I recently read an article titled, “Girls with short hair are damaged.” At first, I thought maybe it was just a statement that the author was going refute in his writing. But, indeed that was his thesis.
Already on the onset, I understood the context of the article was going to be a sexist and ignorant one.
As much as I am all for everyone to their own opinion, I just couldn’t stand not saying anything on this topic. So here it is:
Women with short hair are not damaged.
The author claims that there is something wrong with women who cut their hair short. He says firstly, they diminish their attraction level and they become more aggressive by doing that. He reduces women of shorter locks to beings in between a woman and a man. In short, he’s thoroughly confused of what to make of this new situation.
Let me begin by saying the obvious: yes the general consensus is that long hair is much more accepted than short hair on women. Though, that doesn’t take into account the diversity of human attraction. Some men like long hair (like the author himself). And some men like short hair (like my friend). Different hairstyles fit different faces. Some women look better with longer hairstyles. Some women look better with shorter hairstyles. To outright dismiss the endless possibilities of a woman’s beauty is to reinforce an unfair standard based on a patriarchal perception.
This begs the question of what constitutes femininity. If we are looking at the fact that men are attracted to the feminine energy, which is an abstract concept, then we cannot fully define what it really means to be woman and to be feminine. Human civilization has created their own standards of what it means to foster feminine energy. These misconceptions are focused largely on physical appearance as well as on behaviour. If we imagine a woman, we think of a human being with long (luxurious) hair who speaks softly and walks lightly with elegance. Anything outside of this picture is too “macho.”
It is because of our rigid definition of what it means to be a man and what it means to be a woman that makes us go into full shock when something escapes these limits. This is what happened to the author. He doesn’t understand that being a woman has nothing to do with the length of her hair.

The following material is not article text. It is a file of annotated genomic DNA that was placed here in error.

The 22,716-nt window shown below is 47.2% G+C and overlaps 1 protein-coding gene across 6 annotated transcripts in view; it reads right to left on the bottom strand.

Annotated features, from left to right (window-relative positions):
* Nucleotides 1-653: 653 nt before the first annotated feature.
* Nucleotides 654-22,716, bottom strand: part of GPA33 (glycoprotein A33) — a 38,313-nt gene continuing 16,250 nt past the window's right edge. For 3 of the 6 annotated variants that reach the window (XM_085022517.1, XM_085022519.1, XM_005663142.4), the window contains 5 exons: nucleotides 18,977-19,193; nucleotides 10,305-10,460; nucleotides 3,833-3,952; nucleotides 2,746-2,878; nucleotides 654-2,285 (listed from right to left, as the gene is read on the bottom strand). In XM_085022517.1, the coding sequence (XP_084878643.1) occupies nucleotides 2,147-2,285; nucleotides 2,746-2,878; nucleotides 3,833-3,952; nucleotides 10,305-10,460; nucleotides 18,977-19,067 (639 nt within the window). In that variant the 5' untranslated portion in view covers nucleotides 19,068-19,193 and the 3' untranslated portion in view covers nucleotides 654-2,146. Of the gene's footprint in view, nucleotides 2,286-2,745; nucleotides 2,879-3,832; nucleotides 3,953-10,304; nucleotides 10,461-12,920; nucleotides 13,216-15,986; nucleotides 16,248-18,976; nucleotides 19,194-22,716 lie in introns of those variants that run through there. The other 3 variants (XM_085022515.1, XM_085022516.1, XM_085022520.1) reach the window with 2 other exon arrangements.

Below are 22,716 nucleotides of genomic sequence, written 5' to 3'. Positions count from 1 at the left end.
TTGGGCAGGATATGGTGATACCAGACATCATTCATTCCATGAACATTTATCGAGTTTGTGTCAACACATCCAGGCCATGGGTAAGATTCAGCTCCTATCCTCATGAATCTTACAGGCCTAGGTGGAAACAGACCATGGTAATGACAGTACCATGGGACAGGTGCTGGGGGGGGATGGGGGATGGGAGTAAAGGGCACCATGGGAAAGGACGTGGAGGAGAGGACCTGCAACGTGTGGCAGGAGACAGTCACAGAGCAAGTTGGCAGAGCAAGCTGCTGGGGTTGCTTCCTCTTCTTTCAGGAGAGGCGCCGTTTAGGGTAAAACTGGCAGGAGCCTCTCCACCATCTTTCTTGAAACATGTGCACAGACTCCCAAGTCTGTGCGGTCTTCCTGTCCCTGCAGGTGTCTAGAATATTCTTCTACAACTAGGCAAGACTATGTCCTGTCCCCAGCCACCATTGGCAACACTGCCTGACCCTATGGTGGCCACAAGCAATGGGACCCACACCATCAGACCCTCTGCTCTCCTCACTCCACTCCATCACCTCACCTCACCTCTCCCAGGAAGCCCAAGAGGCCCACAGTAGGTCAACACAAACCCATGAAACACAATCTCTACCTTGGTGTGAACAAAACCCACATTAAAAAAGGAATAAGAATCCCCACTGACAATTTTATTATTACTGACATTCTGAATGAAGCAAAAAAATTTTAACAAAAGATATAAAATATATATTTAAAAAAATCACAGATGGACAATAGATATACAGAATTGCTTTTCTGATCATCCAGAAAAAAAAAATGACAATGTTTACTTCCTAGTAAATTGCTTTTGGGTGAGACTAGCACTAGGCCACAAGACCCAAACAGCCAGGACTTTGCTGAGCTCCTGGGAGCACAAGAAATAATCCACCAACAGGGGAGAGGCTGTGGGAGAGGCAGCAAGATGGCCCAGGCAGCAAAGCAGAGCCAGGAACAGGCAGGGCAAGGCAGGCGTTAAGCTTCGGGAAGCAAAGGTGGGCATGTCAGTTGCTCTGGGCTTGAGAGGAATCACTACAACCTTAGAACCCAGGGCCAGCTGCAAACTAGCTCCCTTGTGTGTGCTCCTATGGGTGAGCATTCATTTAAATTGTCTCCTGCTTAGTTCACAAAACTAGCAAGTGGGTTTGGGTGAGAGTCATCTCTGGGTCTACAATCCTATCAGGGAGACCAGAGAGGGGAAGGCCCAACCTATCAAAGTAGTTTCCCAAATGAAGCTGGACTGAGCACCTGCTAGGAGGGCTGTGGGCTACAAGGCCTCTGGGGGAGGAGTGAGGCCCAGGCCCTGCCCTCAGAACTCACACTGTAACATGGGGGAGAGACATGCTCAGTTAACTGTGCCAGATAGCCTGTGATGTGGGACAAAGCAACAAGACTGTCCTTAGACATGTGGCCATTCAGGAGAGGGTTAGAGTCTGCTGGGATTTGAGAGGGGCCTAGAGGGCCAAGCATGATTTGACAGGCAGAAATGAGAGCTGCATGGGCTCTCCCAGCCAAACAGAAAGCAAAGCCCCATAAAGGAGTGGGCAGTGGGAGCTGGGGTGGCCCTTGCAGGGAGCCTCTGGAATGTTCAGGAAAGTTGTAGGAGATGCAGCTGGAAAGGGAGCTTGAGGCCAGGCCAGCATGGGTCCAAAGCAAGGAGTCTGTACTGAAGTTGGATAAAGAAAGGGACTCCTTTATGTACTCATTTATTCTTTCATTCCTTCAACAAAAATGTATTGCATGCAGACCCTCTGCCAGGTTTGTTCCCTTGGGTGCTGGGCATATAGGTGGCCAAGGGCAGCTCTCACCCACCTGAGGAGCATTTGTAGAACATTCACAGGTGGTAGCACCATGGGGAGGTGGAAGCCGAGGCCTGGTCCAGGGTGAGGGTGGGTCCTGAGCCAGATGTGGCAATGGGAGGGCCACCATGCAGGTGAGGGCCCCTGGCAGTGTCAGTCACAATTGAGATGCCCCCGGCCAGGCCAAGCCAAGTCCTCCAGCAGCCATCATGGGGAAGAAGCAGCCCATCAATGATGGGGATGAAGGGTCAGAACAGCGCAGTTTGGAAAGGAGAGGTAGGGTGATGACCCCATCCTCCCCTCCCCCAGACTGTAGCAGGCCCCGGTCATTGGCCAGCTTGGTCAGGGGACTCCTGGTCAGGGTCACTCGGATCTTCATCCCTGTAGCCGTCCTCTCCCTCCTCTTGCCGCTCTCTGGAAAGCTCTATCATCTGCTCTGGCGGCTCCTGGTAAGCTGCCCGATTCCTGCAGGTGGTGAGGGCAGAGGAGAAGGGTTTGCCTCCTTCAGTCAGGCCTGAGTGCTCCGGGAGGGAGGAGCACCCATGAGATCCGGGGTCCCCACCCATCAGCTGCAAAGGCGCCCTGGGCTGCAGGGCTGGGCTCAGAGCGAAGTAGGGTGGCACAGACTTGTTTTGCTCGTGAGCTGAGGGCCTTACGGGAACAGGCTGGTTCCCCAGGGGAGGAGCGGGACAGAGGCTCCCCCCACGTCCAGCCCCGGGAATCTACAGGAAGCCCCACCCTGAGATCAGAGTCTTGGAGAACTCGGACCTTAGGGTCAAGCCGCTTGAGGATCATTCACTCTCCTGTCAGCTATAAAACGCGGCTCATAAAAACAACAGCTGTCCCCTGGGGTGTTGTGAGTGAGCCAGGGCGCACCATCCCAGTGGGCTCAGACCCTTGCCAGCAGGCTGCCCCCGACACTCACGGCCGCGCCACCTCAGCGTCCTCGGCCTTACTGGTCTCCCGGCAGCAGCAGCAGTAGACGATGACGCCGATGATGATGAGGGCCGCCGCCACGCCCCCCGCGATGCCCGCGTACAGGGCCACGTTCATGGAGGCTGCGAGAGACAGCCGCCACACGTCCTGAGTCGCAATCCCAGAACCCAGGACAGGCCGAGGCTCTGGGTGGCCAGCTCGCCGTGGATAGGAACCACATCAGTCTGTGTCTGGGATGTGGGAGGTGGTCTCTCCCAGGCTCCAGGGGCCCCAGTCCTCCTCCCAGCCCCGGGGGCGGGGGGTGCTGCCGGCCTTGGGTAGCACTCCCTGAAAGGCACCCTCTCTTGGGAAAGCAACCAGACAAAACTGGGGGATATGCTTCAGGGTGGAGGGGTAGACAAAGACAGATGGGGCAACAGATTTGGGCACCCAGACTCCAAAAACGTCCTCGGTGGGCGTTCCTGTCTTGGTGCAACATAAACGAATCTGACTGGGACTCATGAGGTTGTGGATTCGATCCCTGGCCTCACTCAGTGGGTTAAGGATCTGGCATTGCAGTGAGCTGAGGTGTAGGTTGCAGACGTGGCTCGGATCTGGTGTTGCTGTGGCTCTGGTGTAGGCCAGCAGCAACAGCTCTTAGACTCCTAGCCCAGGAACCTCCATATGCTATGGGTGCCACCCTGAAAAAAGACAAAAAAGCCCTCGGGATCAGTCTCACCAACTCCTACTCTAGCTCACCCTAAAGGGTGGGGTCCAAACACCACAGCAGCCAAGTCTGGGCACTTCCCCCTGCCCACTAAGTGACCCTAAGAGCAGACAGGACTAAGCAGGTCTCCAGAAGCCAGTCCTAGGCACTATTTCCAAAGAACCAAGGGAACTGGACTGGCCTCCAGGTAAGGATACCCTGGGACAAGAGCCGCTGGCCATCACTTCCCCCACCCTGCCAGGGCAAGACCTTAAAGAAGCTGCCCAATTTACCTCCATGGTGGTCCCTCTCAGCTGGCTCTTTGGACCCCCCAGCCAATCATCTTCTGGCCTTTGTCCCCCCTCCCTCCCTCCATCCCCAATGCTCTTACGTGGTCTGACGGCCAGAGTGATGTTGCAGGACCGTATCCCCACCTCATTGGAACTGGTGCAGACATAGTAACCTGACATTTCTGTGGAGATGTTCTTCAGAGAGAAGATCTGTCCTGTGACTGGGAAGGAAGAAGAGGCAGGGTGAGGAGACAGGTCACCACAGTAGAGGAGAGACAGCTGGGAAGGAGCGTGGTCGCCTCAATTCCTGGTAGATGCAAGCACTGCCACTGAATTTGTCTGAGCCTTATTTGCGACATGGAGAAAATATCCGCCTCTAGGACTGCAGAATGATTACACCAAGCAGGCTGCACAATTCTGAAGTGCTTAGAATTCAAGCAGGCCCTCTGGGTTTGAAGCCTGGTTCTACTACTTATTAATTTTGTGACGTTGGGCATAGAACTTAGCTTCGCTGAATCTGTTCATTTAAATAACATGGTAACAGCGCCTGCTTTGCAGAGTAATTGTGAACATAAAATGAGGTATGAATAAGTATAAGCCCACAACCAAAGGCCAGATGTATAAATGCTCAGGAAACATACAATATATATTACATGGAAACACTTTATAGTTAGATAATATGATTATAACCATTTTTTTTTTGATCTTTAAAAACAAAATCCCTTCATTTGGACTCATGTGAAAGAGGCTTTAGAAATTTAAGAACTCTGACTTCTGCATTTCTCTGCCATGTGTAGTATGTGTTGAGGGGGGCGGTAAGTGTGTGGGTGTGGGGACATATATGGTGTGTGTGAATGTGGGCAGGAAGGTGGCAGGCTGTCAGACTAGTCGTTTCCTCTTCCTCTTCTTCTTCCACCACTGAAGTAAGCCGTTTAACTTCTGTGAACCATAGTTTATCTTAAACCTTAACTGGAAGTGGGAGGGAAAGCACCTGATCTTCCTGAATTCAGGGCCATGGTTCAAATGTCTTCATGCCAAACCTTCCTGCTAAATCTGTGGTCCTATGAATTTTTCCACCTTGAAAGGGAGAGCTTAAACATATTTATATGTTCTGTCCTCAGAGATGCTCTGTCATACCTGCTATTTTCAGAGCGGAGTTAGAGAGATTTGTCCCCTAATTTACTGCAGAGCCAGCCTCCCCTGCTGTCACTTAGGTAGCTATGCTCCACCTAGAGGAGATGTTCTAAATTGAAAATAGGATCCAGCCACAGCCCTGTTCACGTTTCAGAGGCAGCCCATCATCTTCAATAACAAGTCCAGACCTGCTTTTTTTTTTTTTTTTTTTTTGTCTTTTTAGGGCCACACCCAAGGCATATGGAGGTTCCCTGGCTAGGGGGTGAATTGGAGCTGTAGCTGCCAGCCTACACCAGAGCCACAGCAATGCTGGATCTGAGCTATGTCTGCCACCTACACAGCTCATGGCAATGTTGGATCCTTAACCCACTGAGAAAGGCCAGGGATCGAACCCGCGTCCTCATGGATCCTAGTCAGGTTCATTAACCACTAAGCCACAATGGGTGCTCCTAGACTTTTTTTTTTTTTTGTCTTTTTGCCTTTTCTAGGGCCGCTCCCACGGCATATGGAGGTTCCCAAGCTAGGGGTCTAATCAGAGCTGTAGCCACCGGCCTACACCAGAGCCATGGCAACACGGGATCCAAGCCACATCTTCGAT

If she has short hair and happens to also be more dominant and “aggressive” than as expected of her, then that’s her specific personality. It’s not fair to deduce to the belief that all women with short hair are the same. We must also keep in mind that this puts into question two things: one, the behavioural expectation of a woman, and two, society’s constant reinforcement of the association of the length of the hair with sexual orientation and gender.
If she’s less submissive, that doesn’t mean she’s a man. Why is it that only the men are allowed to be the dominant ones? This also brings up the question from the men’s point of view: why is it that only the women get to make the men do everything for them? Men cannot complain of women not paying for dates as much as they cannot blame women for being “too dominant.” That is just pure irony.
Society needs to learn to give room for adjustments for their members, As times change, so do beliefs and convictions. When we empower women to be whatever they want to be, we empower men as well. We will destroy the constant pressure on men to take control and care of the family both mentally and financially. We will then destroy the lack of importance of women to contribute to the creation of a strong family household and community. Both genders are valuable to a well-functioning home on a communal and global scale.
Let’s change what it means to be a woman and what it means to be a man. Let’s not condemn one gender for trying something new. It may be a political statement or it may simply be a fashion statement.
Either way, we must be careful how we word our opinions. We must remember to never eclipse the value of the other and to know that ideology plays a huge role.
Be curious and sceptical, not ignorant and dismissive.